Machine Improves Efficiency, Safety in Processing Dilute Agent
CCDC Chemical Biological Center Public Affairs | July 20th, 2017
These ampules show the difference between one that is sealed correctly and one that bubbled from the heat of the blowtorch during the sealing process.
The U.S. Army Edgewood Chemical Biological Center (ECBC) has acquired a new machine that improves speed, efficiency and safety in processing orders of dilute agent for customers.
ECBC’s Chemical Transfer Facility (CTF) manages chemical agents for research and testing, on behalf of the Army and the nation in accordance with the Chemical Weapons Convention treaty. The CTF, part of the Chemical Biological Applications and Risk Reduction (CBARR) business unit, prepares the dilute agent in support of the Chemical Agent Standard Analytical Reference Material (CASARM) Quality Assurance Team.
The CASARM Quality Assurance Team provides the National Institute of Standards and Technology (NIST) traceable chemical agent dilute solutions to customers, including laboratories and chemical storage depots. This year the CTF must prepare 2,400 vials to fill customer orders.
“The dilute agent solutions contain a high-purity sample of chemical agent dissolved in solvent that has been analyzed and certified, so other research labs, when they use it, know exactly what concentration they’re working with,” said Brandon Bruey, a chemist at the CTF. “Most customers utilize the dilute agent solutions as standards to ensure they can identify and quantify chemical agent material on analytical instrumentation.”
Once a dilute solution containing agents such as mustard, lewisite and sarin, among others, are certified they must be injected into open-ended glass vials called ampules, and the glass is heat-sealed closed. Until now, each ampule was carefully sealed by hand using a hand torch and glass rod. Although they can be sealed manually, the process can be quite labor-intensive. “To hand-seal that many is a time-consuming and labor-intensive process,” said Bruey.
But now the CTF has begun to utilize an innovative bench-scale ampule sealer that automatically seals each ampule. Ampules are loaded onto a slotted carousel and passed one by one in front of a fixed torch. The system spins each ampule and melts the glass over so that the glass is evenly sealed. “This gives every one of our vials a uniform seal and speeds up the process immensely,” Bruey said.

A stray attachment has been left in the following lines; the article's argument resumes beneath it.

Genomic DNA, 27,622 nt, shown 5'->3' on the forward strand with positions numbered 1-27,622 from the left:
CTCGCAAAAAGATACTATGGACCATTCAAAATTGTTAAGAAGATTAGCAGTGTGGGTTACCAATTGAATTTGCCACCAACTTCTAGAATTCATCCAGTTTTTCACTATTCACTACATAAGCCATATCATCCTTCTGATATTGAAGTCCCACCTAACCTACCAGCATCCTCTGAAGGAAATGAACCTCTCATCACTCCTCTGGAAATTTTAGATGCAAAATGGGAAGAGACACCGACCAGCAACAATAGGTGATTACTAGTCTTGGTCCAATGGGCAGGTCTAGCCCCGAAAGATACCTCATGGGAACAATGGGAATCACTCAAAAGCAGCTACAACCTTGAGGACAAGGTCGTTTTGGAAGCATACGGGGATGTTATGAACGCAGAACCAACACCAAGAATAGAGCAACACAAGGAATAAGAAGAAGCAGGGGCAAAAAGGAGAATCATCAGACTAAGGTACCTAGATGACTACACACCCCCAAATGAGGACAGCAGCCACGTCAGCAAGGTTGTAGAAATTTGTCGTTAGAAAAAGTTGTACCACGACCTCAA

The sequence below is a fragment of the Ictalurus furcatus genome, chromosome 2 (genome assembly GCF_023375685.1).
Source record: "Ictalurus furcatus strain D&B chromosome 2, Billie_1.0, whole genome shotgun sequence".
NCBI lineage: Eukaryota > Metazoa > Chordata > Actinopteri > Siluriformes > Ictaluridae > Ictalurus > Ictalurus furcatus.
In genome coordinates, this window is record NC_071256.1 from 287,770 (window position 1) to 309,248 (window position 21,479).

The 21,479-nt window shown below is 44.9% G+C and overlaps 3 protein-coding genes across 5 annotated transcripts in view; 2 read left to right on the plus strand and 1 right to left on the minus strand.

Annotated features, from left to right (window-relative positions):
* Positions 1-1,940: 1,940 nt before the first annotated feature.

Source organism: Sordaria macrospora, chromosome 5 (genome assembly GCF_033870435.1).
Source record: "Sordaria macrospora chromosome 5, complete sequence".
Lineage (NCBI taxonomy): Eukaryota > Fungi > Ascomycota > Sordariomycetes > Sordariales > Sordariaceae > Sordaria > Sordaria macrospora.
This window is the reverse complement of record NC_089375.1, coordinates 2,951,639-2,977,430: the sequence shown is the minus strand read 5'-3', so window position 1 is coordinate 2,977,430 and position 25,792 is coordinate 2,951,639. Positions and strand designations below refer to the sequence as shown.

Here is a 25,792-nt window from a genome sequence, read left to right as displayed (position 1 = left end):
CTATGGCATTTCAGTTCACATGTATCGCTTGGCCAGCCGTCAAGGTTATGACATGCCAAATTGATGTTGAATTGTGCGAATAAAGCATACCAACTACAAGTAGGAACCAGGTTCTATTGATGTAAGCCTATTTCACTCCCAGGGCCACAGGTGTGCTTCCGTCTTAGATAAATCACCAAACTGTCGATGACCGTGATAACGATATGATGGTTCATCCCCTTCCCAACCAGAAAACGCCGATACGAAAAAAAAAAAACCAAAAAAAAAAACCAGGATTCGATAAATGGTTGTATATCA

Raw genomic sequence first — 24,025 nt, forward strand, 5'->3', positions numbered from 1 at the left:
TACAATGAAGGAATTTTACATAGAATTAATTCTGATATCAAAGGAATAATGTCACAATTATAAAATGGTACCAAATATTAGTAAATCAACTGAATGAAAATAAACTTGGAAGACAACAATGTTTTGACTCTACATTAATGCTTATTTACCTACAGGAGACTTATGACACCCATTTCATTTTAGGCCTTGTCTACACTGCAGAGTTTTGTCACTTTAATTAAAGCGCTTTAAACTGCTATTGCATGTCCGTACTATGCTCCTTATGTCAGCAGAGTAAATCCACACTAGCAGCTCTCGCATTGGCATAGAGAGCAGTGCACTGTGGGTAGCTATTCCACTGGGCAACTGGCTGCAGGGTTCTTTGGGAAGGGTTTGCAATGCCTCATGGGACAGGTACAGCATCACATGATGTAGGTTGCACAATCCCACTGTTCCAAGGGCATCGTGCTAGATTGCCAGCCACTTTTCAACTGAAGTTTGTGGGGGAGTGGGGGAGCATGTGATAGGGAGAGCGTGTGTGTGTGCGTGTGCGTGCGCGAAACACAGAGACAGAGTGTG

Previously, inconsistencies in the hand-torching method led to imperfections in the glass which could cause leakages. Technicians inspect each ampule inside a chemical fume hood before final packing; any defective ampule would automatically be snapped open and discarded, its contents transferred to another vial.
The new machine provides consistent heating with a gas mixture of oxygen and propane that is controlled to ensure the best flame temperature. The weld time can also be adjusted for optimum performance. If the vial is not in the flame long enough, it does not fully seal. If the vial is in the flame too long, the glass will expand like a bubble, forming very thin and fragile glass, Bruey explained.
“Once the flame temperature and weld times are set, the ampule sealer will produce a more uniform seal for all ampules,” he said. “It takes human error out of the equation.”
It takes a team of four, including chemists and chemical engineering technicians, to complete a production run: one filling the ampules, one operating the ampule sealer, one performing leak checks as each ampule comes off the sealer, and one person labeling the ampules.
“The machine didn’t eliminate the work,” Bruey said. “It just made it simpler and improved the quality of our product.”
About 10 different customers will receive dilute agent solutions this year, including other departments within ECBC. Other customers include chemical demilitarization operations such as the Pueblo Chemical Agent Pilot Plant (PCAPP) in Colorado, which uses it to verify their lab instruments are working properly and calibrated. “These are the gold standard agent solutions,” Bruey explained. “The labs work from them as a reference.”